Financial Conduct Authority  

FCA clarifies position on PI for advice

FCA clarifies position on PI for advice

The Financial Conduct Authority has clarified its position on professional indemnity insurance in the advice market. 

Speaking at the Personal Finance Society's annual conference in Birmingham today (November 28) Debbie Gupta, director of life insurance and financial advice at the FCA, reiterated the regulator's position on what has arguably been one of the most contentious issues in the advice market this year.

In April the regulator increased the compensation limit of the Financial Ombudsman Service from £150,000 to £350,000, a move that has been widely credited for the hardening professional indemnity market which followed in its wake. 

Since the increase advisers have reported rising premiums and the introduction of policy exclusions, particularly in relation to advice in the defined benefit transfer market. 

The PFS itself has been vocal in its warnings that the current landscape was leaving advice firms "shockingly exposed" to financial failure, as predictions of 500 per cent increases in premiums began to materialise earlier this year.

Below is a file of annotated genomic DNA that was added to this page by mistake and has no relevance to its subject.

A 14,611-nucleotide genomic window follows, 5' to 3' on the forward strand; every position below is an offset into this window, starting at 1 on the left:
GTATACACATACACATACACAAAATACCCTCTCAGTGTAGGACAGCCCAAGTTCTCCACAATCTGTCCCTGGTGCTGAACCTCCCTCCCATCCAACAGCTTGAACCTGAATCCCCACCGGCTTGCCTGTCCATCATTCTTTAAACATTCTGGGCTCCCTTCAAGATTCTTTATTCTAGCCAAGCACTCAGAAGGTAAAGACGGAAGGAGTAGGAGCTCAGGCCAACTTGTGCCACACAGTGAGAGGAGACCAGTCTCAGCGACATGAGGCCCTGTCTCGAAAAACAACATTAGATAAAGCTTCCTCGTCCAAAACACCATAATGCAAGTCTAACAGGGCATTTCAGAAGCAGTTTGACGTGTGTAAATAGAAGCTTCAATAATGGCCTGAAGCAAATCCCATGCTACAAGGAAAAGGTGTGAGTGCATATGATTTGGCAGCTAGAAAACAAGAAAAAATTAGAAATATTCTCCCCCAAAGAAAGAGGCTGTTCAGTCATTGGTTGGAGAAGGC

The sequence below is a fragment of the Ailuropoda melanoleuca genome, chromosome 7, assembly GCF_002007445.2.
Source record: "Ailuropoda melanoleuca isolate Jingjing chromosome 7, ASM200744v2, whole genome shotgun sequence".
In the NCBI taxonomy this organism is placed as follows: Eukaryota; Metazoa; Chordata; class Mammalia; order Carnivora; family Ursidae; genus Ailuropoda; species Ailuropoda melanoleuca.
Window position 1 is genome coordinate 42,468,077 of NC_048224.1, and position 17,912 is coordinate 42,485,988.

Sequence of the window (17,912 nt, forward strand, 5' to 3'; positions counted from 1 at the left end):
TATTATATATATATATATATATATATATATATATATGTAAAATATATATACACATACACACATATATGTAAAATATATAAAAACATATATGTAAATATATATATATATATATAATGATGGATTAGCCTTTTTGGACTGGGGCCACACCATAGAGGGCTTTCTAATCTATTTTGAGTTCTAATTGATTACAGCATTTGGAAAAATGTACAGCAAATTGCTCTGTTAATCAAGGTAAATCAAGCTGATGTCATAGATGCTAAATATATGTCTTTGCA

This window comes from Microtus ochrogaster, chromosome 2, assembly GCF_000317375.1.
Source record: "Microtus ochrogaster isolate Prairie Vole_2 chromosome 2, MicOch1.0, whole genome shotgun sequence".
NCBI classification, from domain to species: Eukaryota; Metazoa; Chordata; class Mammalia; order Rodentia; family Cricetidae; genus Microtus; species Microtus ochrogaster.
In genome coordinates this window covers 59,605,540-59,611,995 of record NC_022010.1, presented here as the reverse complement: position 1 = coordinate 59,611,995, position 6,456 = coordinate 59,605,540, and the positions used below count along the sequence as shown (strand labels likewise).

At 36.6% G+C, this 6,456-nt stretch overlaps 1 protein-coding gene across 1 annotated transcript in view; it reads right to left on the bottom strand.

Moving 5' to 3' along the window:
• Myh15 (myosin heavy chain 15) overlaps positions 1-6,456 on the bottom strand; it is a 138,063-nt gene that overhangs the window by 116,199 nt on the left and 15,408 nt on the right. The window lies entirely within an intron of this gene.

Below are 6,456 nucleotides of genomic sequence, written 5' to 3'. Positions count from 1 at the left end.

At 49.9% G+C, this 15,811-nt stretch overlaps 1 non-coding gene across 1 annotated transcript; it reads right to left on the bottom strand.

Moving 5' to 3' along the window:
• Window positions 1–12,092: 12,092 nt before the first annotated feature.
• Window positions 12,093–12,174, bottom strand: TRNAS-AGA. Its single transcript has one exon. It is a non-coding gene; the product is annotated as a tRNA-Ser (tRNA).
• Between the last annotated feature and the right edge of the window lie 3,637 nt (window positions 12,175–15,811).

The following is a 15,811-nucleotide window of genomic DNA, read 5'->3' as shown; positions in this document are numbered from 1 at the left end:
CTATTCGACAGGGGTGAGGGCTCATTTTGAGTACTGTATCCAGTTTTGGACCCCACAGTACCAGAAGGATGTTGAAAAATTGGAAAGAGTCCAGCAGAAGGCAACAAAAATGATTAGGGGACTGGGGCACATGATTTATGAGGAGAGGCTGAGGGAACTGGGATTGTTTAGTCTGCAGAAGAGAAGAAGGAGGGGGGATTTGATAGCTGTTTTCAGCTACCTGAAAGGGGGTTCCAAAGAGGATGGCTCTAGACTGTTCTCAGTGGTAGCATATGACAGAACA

Speaking to conference delegates today Ms Gupta said she appreciated the matter of PI insurance was one which was "very, very live" in the sector.

She said: "I want to reiterate, for the avoidance of any doubt, the FCA's position. Professional indemnity insurance is in place to protect both firms and consumers and they must serve the purpose for which they are needed.

"We expect firms currently offering defined benefit transfer advice to have appropriate professional indemnity insurance in place, in line with our rules." 

If advisers do not have appropriate cover they should not be advising on defined benefit transfers now or in the future, Ms Gupta warned. 

She added: "That includes stopping any pipeline business. 

"Appropriate cover should not exclude relevant lines of business, such as defined benefit transfers. It should not include sub-limits, meaning that the cover falls below the minimum requirements and for example where financial advisers are IDD firms the minimum requirement is €1.85m (£1.57m).

"And it should not include excesses at such a level that would essentially render the cover materially ineffective. 

"So simply put, a firm must at all times be able to meet its liabilities as they fall due."

rachel.mortimer@ft.com 

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